We are convinced that Melnick made the contract of December 16, 1955 as an agent for his wife. He had a power of attorney from his wife to sign checks on her account in the Cayuga Federal Savings and Loan Association. He actually "signed with the Cayuga Federal" for the amount covered by the $3,600.00 check. He testified as follows: "Q. All through these proceedings, have you acted as the agent for your wife? A. That's right, I did. Q. And you have acted as her agent in many other transaction? A. That's right. Q. Of a similar nature? A. That's right. ... Q. But she has given you blanket authority to make whatever deals that you think are to her best interest? A. That's right. Q. And any deals that you approve she goes along with? A. That's right. ..." He handled all of the details of this transaction and his wife was never present. He could not "procure the release of applicant from all personal liability" on the bond, unless his wife co-operated. We are in accord with the following statement of the court below: "We have every reason to assume that Melnick disclosed to his wife all the details of his transaction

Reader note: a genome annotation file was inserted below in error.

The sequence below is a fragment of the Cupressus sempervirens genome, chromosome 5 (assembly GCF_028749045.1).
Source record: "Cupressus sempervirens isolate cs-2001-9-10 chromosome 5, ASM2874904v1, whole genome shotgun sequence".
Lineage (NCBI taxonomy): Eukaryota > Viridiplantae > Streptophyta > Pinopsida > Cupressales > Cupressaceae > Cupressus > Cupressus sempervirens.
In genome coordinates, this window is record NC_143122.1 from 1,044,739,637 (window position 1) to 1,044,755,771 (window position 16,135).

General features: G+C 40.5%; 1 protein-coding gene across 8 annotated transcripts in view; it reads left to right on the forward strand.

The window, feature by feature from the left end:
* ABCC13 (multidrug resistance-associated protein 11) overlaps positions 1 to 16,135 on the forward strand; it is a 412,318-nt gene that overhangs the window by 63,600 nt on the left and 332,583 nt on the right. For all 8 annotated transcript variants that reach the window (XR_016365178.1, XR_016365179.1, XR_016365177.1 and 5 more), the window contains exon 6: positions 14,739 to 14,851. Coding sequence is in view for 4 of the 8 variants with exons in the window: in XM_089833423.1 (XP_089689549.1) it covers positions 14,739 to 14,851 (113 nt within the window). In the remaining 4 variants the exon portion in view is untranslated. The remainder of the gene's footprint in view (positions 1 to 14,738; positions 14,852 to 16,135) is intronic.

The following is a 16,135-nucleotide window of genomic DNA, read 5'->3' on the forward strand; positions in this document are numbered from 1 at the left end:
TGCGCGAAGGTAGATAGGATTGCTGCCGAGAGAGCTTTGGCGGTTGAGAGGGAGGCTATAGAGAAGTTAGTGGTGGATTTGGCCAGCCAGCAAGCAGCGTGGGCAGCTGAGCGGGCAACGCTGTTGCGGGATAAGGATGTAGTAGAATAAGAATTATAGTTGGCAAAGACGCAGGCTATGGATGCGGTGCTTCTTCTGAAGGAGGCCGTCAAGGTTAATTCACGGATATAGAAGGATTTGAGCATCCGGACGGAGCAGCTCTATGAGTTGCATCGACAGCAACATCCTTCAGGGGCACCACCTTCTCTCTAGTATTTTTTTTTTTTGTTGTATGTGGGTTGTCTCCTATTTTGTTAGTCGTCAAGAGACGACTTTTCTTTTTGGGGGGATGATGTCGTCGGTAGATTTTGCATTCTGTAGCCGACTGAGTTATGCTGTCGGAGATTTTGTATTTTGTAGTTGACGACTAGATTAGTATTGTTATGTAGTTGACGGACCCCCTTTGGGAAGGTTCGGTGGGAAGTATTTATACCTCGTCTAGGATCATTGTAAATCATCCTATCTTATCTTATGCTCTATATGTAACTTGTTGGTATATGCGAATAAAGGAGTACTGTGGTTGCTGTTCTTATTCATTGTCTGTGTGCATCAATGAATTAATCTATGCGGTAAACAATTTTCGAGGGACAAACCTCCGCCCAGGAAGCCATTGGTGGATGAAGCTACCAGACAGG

[ 188 Pa. Super. Page 70]

    with defendant. As lawyer for, and husband of plaintiff, he was obliged to do nothing less. By Melnick's own testimony his wife approved and consented to his conduct of this and similar transactions."

"Neither husband nor wife by virtue of the relation has power to act as agent for the other. The relation is of such a nature, however, that circumstances which in the case of strangers would not indicate the creation of authority or apparent authority may indicate it in the case of husband or wife. Thus, a husband habitually permitted by his wife to attend to some of her business matters may be found to have authority to transact all her business affairs." Restatement, Agency 2d, ยง 22(b).